- Without follow-up, engagement surveys can be counterproductive
- Action planning is a top predictor of engaged employees
- Nonmanager team members need to adopt responsibility for engagement
An engagement survey is just the beginning of motivating employees. In fact, if you just do a survey and nothing more, employee engagement will likely decrease and turnover will increase.
If you ask an employee for feedback about their workplace or engagement, then do nothing about it, resentment quickly rises. Not only did you waste your workforce’s time, but you also proved that you don’t care about your people.
If you just do a survey and nothing more, employee engagement will likely decrease and turnover will increase.
Nothing builds positive momentum for an engagement initiative more than asking for feedback, doing something about it, and then sharing and celebrating positive results.
In fact, survey participation could be seen as a good indicator of an engaged workforce that believes they are listened to and cared for. If employees can see how giving feedback to organizational leaders results in positive changes to their workplace and lives, everyone will win.
Despite the importance of responding to and acting on employee feedback, only 8% of employees strongly agree that their organization takes action on surveys.
To truly support employee engagement and see improved organizational outcomes as a result, you need to do three things along with a survey:
- build grassroots accountability
- have effective action planning sessions
- assign action item leaders
After collecting data through a survey or other means, managers must lead action planning sessions at all team levels. However, a team action planning session should be more than just a way to create manager to-do lists.
In fact, these sessions should be quite the opposite. Managers should use them to foster employee engagement at a grassroots level where every person in the organization takes accountability for making their workplace great.
Reward and recognition systems must support the personal and corporate values and behaviors that you desire and expect from your employees to encourage an engaged workplace.
Effectively creating a grassroots engagement culture means that every person in your organization is part of your business’ success. When there is personal and organizational alignment on a common goal, it accelerates job meaning and engagement.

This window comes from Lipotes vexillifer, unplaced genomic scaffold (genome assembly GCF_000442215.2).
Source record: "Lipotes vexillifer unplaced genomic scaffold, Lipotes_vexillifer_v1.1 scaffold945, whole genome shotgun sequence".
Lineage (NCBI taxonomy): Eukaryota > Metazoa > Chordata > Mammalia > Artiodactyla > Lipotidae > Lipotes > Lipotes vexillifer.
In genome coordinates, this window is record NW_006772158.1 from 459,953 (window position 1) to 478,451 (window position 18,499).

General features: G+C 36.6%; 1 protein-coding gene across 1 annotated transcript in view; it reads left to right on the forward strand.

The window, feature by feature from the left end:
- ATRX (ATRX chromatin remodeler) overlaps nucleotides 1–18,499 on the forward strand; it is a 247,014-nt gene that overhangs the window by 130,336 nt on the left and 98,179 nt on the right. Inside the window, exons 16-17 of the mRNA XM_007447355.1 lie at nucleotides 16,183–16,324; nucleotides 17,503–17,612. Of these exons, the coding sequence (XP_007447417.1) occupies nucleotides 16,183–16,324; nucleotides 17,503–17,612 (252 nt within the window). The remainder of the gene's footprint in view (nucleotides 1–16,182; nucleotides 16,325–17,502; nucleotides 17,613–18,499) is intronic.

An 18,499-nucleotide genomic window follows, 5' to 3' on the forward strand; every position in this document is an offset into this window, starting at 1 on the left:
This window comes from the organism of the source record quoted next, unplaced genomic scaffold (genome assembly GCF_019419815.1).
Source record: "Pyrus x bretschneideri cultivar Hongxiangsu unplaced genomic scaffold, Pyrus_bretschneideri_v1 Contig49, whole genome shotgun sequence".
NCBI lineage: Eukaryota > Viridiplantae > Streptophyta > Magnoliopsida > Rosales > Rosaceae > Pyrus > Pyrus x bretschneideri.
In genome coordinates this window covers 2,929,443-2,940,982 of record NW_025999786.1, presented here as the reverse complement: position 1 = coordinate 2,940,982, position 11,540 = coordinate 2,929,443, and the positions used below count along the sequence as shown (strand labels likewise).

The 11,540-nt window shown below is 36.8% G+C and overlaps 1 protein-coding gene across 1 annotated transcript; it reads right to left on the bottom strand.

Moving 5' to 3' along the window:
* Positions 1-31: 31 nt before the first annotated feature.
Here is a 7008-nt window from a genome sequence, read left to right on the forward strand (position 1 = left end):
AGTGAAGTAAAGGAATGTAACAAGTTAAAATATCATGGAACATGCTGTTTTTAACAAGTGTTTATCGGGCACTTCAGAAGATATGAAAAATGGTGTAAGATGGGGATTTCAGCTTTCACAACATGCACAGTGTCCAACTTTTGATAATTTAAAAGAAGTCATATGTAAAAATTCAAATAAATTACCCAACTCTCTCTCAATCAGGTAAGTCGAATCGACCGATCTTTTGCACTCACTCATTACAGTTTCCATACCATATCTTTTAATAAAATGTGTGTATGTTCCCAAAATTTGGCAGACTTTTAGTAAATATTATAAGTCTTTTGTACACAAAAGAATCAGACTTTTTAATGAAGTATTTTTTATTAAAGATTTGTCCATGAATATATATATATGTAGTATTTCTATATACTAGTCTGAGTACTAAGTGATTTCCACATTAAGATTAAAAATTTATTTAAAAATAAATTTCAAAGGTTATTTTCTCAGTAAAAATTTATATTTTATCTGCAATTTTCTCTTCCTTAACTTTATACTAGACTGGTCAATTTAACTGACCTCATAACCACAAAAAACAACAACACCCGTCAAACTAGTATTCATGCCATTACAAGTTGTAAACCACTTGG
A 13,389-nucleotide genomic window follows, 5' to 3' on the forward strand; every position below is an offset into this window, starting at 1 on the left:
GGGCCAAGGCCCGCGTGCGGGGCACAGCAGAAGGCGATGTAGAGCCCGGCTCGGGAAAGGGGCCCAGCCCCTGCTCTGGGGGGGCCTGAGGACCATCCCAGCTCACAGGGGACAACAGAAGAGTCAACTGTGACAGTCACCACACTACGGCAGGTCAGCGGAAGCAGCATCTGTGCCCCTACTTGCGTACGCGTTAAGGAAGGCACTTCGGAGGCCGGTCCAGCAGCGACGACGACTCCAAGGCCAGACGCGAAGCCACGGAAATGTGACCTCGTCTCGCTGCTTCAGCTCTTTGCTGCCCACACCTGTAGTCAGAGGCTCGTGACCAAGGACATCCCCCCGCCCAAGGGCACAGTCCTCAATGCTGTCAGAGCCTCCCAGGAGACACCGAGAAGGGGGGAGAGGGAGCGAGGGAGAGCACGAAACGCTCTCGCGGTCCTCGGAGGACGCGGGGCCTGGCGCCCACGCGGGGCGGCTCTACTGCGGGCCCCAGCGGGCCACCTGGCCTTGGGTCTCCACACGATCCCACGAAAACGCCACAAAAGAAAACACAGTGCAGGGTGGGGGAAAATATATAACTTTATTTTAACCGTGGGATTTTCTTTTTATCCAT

As engagement correlates with every meaningful business metric, your organization truly becomes like a high-precision grandfather clock where all internal workings come together to fulfill its purpose. Like the gears and mechanisms of this clock, organizations cannot do what they intend to do if employees, processes and procedures are misaligned, moving in different directions or out of sync.
The environment a manager creates for action planning is vital. Such sessions must establish a safe place and provide ample time (one hour seems to be a best practice) for employees to discuss and share their true thoughts and opinions about what will make their workplace better, more productive and successful.
Survey results aside, the action planning meeting should always include the question, “What can we do individually and as a team to make things better for our organization and ourselves?”
Never ask or expect employees to share how they scored a particular survey item, but rather ask them how the survey items made them feel. Most importantly, making progress on your action plans and achieving your goals is a top predictor of how engaged your team will be in the future.
Action Item Leaders (AILs)
Once the team has discussed and agreed on at least one key SMART (specific, measurable, achievable, relevant, timely) action to take, an AIL from the team should be assigned.
Because the team’s manager is ultimately accountable for up to 70% of their team’s engagement, it is helpful for the AIL to be someone other than the team’s manager to reinforce shared accountability for engagement.
Making progress on your action plans and achieving your goals is a top predictor of how engaged your team will be in the future.
An AIL is a team member who takes accountability to ensure a single team action item is completed as expected and when promised. If a team has more than one identified action, assign a separate AIL to each goal.
Being an AIL does not mean this person does all the work to achieve the desired result. Instead, it means they are responsible for ensuring needed resources are in place and the work required to accomplish the objective gets done.
AILs are responsible for reporting to the team monthly or quarterly to ensure the action is moving toward completion. When the team achieves its results, the AIL should share the team’s success with the company. This communication should celebrate the accomplishment(s) and provide engagement best practices for other managers with similar challenges.
Finally, employee engagement, surveys and what must follow is not an HR initiative -- it is a business one. As such, it is most effective when CEOs and business leaders become the face of communications and expectations, further enforcing that employee engagement does matter for individual and business success.